Researchers find rare bat species
A type of bat never seen before in the UK has been discovered visiting caves in the country, researchers have confirmed.
Alcathoe's bat, which is about the size of the end of a person's thumb, has been discovered in Yorkshire and Sussex.
The bats were found in woodland in Ryedale in the North York Moors National Park and in the South Downs.
The animals were identified by experts from the University of Leeds and University of Sheffield during a Europe-wide study of bat population ecology and genetics.
Alcathoe's bat was discovered in Greece in 2001 and is a native of continental Europe, but until now it was presumed that the English Channel acted as a barrier which had prevented it reaching the UK.
Alcathoe's bat may well be present in many other parts of the country, researchers said.
The research team believe the bat is actually resident in the UK but has not been spotted before because its appearance is so similar to other bat species.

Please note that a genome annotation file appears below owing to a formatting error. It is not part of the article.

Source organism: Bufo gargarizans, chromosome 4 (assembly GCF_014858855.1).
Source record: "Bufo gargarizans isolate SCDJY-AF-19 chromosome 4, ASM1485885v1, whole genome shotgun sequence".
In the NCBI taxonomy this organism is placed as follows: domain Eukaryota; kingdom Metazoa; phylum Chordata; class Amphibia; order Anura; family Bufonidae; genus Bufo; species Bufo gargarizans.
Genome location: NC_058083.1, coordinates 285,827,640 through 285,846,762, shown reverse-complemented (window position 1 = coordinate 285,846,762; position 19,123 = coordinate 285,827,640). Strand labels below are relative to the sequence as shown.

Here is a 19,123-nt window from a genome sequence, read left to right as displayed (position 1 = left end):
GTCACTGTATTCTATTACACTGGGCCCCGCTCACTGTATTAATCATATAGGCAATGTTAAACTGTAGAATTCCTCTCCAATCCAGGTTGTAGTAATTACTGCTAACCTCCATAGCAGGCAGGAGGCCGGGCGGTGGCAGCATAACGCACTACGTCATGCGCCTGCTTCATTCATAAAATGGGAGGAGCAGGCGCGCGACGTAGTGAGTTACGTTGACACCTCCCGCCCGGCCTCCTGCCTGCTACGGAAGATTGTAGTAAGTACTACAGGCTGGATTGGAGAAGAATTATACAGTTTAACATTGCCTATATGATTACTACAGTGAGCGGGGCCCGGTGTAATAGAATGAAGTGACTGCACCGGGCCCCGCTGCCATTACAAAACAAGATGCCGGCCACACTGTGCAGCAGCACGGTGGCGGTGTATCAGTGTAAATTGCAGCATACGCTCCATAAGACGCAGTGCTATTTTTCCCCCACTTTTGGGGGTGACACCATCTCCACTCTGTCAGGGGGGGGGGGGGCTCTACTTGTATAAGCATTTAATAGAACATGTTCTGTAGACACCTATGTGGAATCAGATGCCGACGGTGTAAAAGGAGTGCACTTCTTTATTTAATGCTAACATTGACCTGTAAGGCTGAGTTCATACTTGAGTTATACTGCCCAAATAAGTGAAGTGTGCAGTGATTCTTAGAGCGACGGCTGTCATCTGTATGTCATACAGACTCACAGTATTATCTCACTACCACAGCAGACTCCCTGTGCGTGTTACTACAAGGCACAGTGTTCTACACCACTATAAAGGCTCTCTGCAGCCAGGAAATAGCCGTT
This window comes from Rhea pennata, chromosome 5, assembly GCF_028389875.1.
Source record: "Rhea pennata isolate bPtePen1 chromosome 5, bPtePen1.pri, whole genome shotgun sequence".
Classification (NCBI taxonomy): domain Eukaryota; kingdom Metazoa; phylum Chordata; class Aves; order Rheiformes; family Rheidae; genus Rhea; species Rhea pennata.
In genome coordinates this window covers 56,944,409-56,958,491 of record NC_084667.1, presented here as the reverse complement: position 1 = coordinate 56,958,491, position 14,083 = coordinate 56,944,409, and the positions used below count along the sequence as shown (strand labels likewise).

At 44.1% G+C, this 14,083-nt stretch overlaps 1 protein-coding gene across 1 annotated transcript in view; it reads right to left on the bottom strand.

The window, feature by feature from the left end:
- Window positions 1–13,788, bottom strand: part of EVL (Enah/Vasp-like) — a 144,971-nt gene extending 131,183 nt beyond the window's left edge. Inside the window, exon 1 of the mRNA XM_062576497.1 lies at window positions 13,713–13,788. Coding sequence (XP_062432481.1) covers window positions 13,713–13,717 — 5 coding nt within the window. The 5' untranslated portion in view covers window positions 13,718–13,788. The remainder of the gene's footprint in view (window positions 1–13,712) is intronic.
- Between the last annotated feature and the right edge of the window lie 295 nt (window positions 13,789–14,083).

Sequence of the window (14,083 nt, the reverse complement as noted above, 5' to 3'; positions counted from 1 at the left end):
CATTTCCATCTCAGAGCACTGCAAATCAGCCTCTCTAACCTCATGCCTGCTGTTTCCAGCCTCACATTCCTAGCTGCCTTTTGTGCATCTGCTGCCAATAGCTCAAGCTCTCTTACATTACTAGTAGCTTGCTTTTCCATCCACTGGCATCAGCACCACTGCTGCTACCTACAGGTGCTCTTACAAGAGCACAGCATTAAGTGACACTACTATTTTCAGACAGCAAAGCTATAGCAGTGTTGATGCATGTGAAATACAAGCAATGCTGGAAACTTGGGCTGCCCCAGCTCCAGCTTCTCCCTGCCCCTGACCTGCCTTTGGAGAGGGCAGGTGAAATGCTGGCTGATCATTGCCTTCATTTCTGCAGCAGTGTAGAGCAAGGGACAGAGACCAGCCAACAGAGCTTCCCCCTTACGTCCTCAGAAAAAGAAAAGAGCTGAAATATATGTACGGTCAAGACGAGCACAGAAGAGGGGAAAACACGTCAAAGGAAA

Professor John Altringham, from the University of Leeds, said: "Over a third of the UK's native land mammal species are bats, making them by far the biggest contributor to our mammalian diversity.
"This discovery takes the number of bat species established in the UK from 16 to 17. Most of the bats were captured as they entered underground 'swarming' sites, where bats gather to mate before going into hibernation.
"A single swarming site, usually a cave or disused mine, can attract thousands of bats of 10 or more species. This makes them good places to look for rare species. Its presence at sites 350km apart suggests that Alcathoe's bat is a well-established, resident species."